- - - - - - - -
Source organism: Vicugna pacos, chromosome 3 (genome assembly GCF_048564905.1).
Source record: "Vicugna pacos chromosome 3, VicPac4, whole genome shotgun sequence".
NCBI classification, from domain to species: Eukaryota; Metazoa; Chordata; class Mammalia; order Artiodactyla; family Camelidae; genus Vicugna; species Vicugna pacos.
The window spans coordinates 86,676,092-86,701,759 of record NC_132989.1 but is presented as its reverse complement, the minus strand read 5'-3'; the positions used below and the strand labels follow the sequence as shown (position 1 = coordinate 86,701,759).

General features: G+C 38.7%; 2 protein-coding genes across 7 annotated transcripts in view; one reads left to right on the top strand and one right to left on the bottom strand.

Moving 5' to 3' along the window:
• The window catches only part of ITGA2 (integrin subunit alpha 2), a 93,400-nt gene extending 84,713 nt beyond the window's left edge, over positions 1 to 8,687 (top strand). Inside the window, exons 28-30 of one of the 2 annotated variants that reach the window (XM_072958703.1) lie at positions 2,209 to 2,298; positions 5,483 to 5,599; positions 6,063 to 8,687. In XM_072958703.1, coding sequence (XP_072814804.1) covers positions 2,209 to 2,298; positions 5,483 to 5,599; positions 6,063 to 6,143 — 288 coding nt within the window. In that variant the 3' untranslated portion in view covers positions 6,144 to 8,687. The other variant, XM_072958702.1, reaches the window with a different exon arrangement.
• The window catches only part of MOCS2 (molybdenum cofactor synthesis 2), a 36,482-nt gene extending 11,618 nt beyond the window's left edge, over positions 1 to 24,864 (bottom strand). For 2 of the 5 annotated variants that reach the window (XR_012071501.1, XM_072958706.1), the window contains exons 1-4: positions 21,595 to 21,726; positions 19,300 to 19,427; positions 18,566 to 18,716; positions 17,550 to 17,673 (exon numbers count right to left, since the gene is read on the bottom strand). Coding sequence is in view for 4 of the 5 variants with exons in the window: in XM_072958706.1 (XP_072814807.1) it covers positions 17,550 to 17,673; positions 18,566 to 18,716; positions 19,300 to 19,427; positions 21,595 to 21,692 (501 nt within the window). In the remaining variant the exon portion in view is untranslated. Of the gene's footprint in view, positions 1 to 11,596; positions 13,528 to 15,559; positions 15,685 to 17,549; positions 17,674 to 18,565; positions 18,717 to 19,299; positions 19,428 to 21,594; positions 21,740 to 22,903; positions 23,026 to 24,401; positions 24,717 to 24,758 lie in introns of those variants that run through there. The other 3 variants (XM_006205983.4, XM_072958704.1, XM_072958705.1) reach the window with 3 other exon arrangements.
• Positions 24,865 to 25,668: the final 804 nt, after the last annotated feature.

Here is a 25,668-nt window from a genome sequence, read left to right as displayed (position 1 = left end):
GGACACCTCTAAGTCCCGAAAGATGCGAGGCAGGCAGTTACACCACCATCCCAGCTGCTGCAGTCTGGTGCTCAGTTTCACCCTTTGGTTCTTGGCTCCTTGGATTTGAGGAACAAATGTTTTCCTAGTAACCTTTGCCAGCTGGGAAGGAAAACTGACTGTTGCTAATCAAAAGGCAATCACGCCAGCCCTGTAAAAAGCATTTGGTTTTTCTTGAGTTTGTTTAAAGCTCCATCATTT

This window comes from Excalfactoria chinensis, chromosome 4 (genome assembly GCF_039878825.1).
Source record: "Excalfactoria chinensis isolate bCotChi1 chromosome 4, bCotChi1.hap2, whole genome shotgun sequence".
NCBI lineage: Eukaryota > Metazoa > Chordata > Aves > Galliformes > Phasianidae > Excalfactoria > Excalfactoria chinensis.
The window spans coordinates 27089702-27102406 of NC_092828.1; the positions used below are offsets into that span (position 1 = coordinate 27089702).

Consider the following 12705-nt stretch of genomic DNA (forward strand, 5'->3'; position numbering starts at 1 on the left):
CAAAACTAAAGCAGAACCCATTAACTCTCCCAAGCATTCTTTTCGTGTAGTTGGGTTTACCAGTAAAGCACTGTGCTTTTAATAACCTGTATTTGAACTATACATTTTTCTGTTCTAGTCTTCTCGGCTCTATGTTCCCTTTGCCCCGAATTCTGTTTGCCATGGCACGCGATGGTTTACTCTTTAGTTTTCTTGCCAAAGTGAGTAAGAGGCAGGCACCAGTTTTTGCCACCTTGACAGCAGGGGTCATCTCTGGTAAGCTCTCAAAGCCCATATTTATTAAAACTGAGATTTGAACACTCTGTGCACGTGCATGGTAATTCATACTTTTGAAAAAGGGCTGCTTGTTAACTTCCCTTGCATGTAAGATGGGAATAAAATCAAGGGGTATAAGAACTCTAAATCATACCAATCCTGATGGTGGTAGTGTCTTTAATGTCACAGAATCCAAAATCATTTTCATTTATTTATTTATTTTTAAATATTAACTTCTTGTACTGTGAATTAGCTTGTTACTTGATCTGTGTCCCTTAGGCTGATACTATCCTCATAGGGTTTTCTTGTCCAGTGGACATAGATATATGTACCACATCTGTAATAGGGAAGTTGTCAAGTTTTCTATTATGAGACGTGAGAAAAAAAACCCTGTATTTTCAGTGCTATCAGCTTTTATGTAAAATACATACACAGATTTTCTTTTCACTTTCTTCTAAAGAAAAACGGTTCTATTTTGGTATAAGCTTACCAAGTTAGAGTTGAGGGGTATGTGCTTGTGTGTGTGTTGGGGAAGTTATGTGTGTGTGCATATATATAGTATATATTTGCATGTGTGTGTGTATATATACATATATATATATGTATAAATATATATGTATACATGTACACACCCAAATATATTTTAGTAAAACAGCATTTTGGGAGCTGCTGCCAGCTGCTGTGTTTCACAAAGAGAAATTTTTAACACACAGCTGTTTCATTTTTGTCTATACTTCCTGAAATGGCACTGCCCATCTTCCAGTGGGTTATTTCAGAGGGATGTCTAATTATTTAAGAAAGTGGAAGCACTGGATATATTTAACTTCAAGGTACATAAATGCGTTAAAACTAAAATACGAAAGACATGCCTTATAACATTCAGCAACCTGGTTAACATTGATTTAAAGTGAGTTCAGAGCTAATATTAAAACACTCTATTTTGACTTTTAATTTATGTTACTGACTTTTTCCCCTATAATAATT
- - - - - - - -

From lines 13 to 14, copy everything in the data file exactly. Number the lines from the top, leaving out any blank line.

Source record: "Excalfactoria chinensis isolate bCotChi1 chromosome 4, bCotChi1.hap2, whole genome shotgun sequence".
NCBI lineage: Eukaryota > Metazoa > Chordata > Aves > Galliformes > Phasianidae > Excalfactoria > Excalfactoria chinensis.